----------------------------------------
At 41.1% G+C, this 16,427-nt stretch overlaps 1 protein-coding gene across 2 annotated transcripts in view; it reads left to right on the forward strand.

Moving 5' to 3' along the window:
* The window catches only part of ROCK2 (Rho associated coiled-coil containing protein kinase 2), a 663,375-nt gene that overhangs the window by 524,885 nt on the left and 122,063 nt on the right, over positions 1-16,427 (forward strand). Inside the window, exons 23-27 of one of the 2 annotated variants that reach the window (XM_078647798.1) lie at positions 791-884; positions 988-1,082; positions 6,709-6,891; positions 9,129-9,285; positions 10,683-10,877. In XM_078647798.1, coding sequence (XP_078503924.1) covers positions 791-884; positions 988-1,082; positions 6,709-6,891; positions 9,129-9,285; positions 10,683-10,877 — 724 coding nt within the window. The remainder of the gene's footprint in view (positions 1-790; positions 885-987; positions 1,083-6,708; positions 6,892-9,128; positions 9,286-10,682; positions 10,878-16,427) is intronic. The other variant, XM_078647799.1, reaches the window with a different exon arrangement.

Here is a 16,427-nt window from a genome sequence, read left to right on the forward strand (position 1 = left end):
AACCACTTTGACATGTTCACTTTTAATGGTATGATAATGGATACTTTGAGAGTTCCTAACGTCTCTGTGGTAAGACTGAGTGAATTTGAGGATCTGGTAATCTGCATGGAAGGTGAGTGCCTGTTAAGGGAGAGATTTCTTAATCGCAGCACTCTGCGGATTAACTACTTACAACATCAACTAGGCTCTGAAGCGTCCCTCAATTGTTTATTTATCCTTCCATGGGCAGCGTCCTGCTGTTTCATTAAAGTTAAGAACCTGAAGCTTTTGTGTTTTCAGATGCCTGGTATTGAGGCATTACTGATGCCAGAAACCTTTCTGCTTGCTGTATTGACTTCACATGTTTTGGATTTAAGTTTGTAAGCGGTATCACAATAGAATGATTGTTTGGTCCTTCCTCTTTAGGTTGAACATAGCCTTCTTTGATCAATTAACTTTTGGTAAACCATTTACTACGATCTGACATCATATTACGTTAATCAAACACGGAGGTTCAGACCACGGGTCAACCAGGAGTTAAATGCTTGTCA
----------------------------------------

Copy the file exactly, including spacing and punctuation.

At 41.1% G+C, this 16,427-nt stretch overlaps 1 protein-coding gene across 2 annotated transcripts in view; it reads left to right on the forward strand.

Moving 5' to 3' along the window:
* The window catches only part of ROCK2 (Rho associated coiled-coil containing protein kinase 2), a 663,375-nt gene that overhangs the window by 524,885 nt on the left and 122,063 nt on the right, over positions 1-16,427 (forward strand). Inside the window, exons 23-27 of one of the 2 annotated variants that reach the window (XM_078647798.1) lie at positions 791-884; positions 988-1,082; positions 6,709-6,891; positions 9,129-9,285; positions 10,683-10,877. In XM_078647798.1, coding sequence (XP_078503924.1) covers positions 791-884; positions 988-1,082; positions 6,709-6,891; positions 9,129-9,285; positions 10,683-10,877 — 724 coding nt within the window. The remainder of the gene's footprint in view (positions 1-790; positions 885-987; positions 1,083-6,708; positions 6,892-9,128; positions 9,286-10,682; positions 10,878-16,427) is intronic. The other variant, XM_078647799.1, reaches the window with a different exon arrangement.

Here is a 16,427-nt window from a genome sequence, read left to right on the forward strand (position 1 = left end):
AACCACTTTGACATGTTCACTTTTAATGGTATGATAATGGATACTTTGAGAGTTCCTAACGTCTCTGTGGTAAGACTGAGTGAATTTGAGGATCTGGTAATCTGCATGGAAGGTGAGTGCCTGTTAAGGGAGAGATTTCTTAATCGCAGCACTCTGCGGATTAACTACTTACAACATCAACTAGGCTCTGAAGCGTCCCTCAATTGTTTATTTATCCTTCCATGGGCAGCGTCCTGCTGTTTCATTAAAGTTAAGAACCTGAAGCTTTTGTGTTTTCAGATGCCTGGTATTGAGGCATTACTGATGCCAGAAACCTTTCTGCTTGCTGTATTGACTTCACATGTTTTGGATTTAAGTTTGTAAGCGGTATCACAATAGAATGATTGTTTGGTCCTTCCTCTTTAGGTTGAACATAGCCTTCTTTGATCAATTAACTTTTGGTAAACCATTTACTACGATCTGACATCATATTACGTTAATCAAACACGGAGGTTCAGACCACGGGTCAACCAGGAGTTAAATGCTTGTCA